Spice and Wolf, the anime

A better translation might be “Wolf, with Spices”. Not your usual anime. This is based off a long-running series of light (i.e. YA) novels and manga. The setup is that sometime in the dim and misty past, a villager asked a wolf-goddess to manage their crops for them. She brought them mostly good harvests, except in the years that the land had to lie fallow to recover. But times change, and modern farming practices take over (you know — three field rotation, horse collars, the moldboard plow) and now the villagers no longer need or believe in the wolf.

Horo, with apples

The wolf-goddess, Horo, decides to leave the village in the company of Kraft Lawrence, a travelling peddlar, and head back north to her homeland. The rest of the story is a not-quite-picaresque series of business encounters between Horo and Lawrence on the one hand, and the rest of the mercantile world on the other.

You heard right — business encounters. Yes, there are daring escapes out second floor windows, and chases through surprisingly roomy sewers, but those are all adjuncts to the business deals they strike. Lawrence traded wheat for furs earlier, and then they trade those for cash (after Horo makes sure they are smothered in apples to improve their scent). That cash lets them get involved with other endeavors. If you’ve always wanted to be lectured on the implications of a currency devaluation scam by a cute girl with red eyes, pointy ears, and a bushy tail, you’re in for a treat.

This is what makes S&W such a change from your normal anime. There’s no fanservice (the few times you see Horo naked, she’s mostly hidden by her tail, and surprisingly sexless), there’s none of the traditional anime characters. The charming Lothario of a gold trader comes across as someone real, not as a cardboard Guiche de Gramont or Kitagawa Jun. There’s very little actual fighting. The series is dialog-heavy, with long discussions of trading practices, contract theory, and risk-shifting by trading houses. It is, surprisingly, never boring, possibly because most of the deals involve a certain amount of sharp practice. In addition to the apple-enhancement trick (the olfactory equivalent of watering stock), they also, for example, allow a clothing merchant to sell them some cheap clothes at high prices, in preparation for enticing him to sell an expensive set for much less than he might have, coming out ahead. The end of the season (and I hope we get more) has them forced into a gold smuggling deal, in which the big trading house they are working with double crosses them and leaves them for dead. Needless to say, they win through in the end, in fact, keeping their end of the bargain. This deprives them of revenge, but provides them with a new long term source of revenue. Lawrence is, above all, a businessman, and won’t let a little thing like being beaten, slashed, tied up, and left for wolves keep him from doing business with people.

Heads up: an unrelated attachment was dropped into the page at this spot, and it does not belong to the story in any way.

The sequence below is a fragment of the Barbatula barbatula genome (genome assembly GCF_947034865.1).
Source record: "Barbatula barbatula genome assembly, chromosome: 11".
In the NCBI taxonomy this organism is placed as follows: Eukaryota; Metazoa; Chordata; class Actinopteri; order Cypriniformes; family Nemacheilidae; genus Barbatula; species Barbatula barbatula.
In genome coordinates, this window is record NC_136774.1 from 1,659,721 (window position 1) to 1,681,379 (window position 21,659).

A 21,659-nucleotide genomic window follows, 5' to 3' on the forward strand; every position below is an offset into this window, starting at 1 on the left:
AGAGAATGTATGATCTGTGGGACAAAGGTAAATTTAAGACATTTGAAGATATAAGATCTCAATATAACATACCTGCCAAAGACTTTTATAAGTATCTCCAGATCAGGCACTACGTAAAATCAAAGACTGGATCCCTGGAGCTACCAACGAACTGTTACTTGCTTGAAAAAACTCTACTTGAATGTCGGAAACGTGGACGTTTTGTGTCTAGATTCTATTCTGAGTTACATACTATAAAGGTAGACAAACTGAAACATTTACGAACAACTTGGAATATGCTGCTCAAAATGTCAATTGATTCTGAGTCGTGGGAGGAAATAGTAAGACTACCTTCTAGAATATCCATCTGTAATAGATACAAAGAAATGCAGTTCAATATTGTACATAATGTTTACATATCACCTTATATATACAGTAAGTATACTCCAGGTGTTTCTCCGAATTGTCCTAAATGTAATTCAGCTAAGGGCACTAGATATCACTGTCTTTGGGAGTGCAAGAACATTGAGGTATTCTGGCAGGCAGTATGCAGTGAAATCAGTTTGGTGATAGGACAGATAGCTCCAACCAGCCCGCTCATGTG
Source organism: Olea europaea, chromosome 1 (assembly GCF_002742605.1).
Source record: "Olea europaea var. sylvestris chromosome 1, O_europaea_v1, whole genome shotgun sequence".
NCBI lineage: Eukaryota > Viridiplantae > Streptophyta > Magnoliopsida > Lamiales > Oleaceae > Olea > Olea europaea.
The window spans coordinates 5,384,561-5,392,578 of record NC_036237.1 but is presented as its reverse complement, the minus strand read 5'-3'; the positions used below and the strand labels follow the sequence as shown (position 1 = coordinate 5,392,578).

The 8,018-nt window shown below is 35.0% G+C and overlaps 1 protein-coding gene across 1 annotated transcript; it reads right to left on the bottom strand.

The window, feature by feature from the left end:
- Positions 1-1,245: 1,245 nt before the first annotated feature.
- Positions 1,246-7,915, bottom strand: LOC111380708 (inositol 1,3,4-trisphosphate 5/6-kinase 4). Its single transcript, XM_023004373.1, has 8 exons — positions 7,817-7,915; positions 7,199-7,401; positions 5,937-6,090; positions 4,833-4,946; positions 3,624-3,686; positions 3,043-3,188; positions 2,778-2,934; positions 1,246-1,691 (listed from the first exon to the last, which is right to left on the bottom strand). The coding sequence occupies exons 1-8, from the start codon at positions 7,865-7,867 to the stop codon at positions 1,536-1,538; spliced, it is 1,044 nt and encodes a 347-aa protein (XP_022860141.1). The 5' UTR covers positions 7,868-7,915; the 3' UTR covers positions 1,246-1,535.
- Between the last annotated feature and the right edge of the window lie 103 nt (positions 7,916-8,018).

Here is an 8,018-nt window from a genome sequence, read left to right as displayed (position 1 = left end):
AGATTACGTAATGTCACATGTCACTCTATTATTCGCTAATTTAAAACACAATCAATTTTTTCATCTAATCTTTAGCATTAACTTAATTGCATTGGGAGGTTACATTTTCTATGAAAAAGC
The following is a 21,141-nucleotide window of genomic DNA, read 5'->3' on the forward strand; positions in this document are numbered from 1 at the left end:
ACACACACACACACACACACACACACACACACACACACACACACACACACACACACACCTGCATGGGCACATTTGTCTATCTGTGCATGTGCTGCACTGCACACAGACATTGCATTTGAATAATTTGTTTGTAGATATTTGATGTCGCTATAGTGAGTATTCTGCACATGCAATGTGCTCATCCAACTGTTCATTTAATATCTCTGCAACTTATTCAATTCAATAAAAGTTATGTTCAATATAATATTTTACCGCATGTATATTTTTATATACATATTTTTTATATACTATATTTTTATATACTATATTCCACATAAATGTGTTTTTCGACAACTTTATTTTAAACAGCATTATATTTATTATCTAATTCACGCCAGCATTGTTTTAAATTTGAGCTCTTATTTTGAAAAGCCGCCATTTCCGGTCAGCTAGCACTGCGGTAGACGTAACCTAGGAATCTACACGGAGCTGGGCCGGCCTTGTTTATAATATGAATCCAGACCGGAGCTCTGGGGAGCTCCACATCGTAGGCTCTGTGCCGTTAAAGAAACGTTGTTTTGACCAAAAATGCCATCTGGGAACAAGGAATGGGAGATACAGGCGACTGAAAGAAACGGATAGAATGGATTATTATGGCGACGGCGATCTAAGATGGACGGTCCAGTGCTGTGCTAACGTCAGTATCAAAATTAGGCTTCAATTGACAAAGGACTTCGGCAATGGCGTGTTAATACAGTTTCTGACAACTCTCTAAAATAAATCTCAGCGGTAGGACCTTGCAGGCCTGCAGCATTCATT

The artwork is not your typical anime – it’s more ‘children’s book of medieval european history’ style. Also, atypically, none of the characters have Japanese names.

What I liked best was the repartee between Lawrence and Horo. He’s a canny businessman, and she’s a wise old wolf in a young woman’s body. They banter back and forth, with a strong current of romance running underneath, which neither will admit to. At the end, she asks him whose name he was shouting when he ran into the fight, hers or the young shepherdess they were rescuing. He says he really doesn’t remember, but he’s sure it was hers, because….he felt…about her…that….her name was shorter and easier to shout.

I’d give it five stars, and recommend it for older teens, because the youngsters probably aren’t as interested in monetary theory.


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3 Responses to “Spice and Wolf, the anime”

  1. Spice and 3-Wolf Moon « FoundOnWeb Says:

    […] made this into a t-shirt yet, but I’d buy it. From Spice and Wolf, an anime I reviewed last […]

  2. Kurt Says:

    I looked it up on YouTube and found a couple of episodes. I like the art style–it kind of reminds me of Cowboy Bebop (which my kids turned me onto years ago.) There’s a Funimation chanel on cable and a website. The talkiness makes me think that CJ Cherryh’s Foreigner series could be animated like this.

  3. Kurt Says:

    Our local library system only has the manga, though, not the animation.

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